A new study from APQC underscores the importance of business process management, alignment of strategic objectives, and strong use of analytics among the best practices driving bottom line results.
Big data doesn’t exist in a void. Collect all the data you want and without analytics capacity it won’t have much value. A good analytics program requires a combination of software, developers, and the skills and knowledge to use them. In a recent survey conducted by IBM, more than 75 percent of respondents reported using core analytics capabilities such as query, reporting, and data mining. More than sixty-seven percent reported using predictive modeling.
These days, it’s hard to read about new technology trends without coming across business intelligence (BI) or analytics – and for a lot of reasons, ranging from improved security to customer behavior analysis. But perhaps the biggest reason is improved business performance.
Since 2010, the IBM Institute for Business Value and MIT Sloan Management Review have fielded a study gathered from interviews with more than 4,500 managers and executives. These studies provide insight into how IT leaders can develop analytics programs that are successful. And by successful, I mean programs that provide information and assistance that can be used to power a data driven business.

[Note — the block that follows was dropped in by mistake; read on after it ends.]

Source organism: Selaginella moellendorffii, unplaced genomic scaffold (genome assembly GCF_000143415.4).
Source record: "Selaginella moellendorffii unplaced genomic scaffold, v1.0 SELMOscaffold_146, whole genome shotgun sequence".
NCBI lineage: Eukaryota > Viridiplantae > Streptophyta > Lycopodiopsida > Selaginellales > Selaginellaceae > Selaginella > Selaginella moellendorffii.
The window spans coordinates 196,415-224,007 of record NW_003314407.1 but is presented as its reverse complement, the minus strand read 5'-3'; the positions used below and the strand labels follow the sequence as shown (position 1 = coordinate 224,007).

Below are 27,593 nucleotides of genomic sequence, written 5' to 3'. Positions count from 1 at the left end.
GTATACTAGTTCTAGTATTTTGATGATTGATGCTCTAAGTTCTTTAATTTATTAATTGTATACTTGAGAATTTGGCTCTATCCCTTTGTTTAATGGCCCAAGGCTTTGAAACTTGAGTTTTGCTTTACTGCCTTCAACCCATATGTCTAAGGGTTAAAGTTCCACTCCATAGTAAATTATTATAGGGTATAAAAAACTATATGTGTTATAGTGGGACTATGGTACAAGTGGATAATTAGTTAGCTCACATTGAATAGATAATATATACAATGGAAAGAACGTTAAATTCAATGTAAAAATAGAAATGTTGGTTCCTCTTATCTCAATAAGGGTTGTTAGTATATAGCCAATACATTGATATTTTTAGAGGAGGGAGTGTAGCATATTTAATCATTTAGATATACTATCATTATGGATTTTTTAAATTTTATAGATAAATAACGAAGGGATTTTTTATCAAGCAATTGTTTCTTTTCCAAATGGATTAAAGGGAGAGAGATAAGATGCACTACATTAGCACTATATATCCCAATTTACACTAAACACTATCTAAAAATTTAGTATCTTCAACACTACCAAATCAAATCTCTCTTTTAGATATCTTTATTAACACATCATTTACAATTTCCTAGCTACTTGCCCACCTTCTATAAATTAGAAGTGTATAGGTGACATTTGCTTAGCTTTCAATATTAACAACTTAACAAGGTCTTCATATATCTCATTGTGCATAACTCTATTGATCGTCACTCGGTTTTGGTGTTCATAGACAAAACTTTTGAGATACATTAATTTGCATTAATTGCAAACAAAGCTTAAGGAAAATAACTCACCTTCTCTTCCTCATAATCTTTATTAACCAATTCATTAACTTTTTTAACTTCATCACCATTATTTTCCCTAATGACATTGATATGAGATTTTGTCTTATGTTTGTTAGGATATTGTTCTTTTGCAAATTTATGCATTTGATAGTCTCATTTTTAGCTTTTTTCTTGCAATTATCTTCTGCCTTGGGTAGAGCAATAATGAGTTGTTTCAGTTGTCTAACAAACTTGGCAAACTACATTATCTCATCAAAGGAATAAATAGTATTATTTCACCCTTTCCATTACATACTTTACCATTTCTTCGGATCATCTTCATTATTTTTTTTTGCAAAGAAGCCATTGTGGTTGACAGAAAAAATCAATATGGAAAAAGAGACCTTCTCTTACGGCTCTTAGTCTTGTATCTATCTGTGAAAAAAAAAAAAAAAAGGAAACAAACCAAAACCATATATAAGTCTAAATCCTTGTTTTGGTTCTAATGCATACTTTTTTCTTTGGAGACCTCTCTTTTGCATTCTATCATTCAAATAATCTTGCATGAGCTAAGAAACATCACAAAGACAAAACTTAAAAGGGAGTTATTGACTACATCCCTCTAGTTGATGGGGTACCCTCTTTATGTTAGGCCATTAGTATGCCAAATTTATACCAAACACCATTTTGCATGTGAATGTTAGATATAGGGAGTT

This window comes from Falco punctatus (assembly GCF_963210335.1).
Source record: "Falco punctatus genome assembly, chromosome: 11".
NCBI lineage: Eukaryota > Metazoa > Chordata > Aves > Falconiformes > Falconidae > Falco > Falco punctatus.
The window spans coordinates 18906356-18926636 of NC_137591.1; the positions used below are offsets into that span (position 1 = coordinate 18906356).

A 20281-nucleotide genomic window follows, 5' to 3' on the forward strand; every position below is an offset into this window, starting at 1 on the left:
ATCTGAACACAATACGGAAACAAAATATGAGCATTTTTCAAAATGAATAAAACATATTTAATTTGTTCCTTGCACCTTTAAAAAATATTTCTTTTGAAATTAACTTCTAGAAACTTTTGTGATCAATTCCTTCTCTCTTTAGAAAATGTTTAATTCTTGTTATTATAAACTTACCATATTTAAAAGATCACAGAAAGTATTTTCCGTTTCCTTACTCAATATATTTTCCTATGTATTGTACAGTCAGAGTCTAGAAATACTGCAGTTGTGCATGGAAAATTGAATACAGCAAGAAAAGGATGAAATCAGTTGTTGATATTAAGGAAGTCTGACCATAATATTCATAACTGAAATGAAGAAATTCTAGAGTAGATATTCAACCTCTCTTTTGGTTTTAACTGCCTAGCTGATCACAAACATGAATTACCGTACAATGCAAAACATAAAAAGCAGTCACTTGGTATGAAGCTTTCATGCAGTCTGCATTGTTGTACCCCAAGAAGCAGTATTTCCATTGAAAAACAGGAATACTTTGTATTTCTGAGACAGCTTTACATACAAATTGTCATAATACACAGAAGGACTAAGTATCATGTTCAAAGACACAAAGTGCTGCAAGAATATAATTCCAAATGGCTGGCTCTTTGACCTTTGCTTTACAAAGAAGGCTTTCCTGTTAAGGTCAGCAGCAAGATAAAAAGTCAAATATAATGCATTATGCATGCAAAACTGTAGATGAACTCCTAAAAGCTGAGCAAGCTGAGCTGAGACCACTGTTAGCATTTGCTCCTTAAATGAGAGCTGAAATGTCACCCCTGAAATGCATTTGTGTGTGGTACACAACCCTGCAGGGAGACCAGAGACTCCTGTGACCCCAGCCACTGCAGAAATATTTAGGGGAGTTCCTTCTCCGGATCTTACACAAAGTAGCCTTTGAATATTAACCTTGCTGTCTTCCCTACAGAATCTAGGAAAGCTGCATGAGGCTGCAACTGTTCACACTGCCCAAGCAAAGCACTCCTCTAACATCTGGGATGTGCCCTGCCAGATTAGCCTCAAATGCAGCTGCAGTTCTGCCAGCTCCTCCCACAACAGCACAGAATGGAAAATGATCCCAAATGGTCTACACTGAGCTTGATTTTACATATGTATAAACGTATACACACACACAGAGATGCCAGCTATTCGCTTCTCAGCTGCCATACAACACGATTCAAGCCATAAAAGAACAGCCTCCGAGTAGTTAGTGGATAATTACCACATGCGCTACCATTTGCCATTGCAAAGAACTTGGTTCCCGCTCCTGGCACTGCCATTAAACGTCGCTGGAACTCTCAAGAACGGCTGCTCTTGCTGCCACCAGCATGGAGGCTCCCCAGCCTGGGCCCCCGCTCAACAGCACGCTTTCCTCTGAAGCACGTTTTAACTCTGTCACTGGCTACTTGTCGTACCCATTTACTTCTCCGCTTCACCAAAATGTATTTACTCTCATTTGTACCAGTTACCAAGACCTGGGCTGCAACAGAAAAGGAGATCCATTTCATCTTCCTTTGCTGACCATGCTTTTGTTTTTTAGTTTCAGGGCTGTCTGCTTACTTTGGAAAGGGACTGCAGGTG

Business intelligence has become a crucial tool for mining Big Data, which in turn is used to analyze customer behaviors, create efficiencies, maximize profits and accelerate productivity. In short, business intelligence has become a vital component in efforts to generate higher ROI.
Gartner has predicted that by next year, one-third of all business intelligence functionality will be consumed through a mobile device. This makes sense when you consider the types of business intelligence tools now accessible to everyone. Dashboards and other visualization features, for instance, help shape data into more pleasing and useful formats.
Mistakes and accidental discoveries have led to some of the greatest business innovations. Post-It Notes, the microwave oven, Velcro, Teflon and other huge, commercially successful products are the results of mistakes, happenstance and unintended consequences. These products have gone on to gross millions in sales for their respective companies and emulators.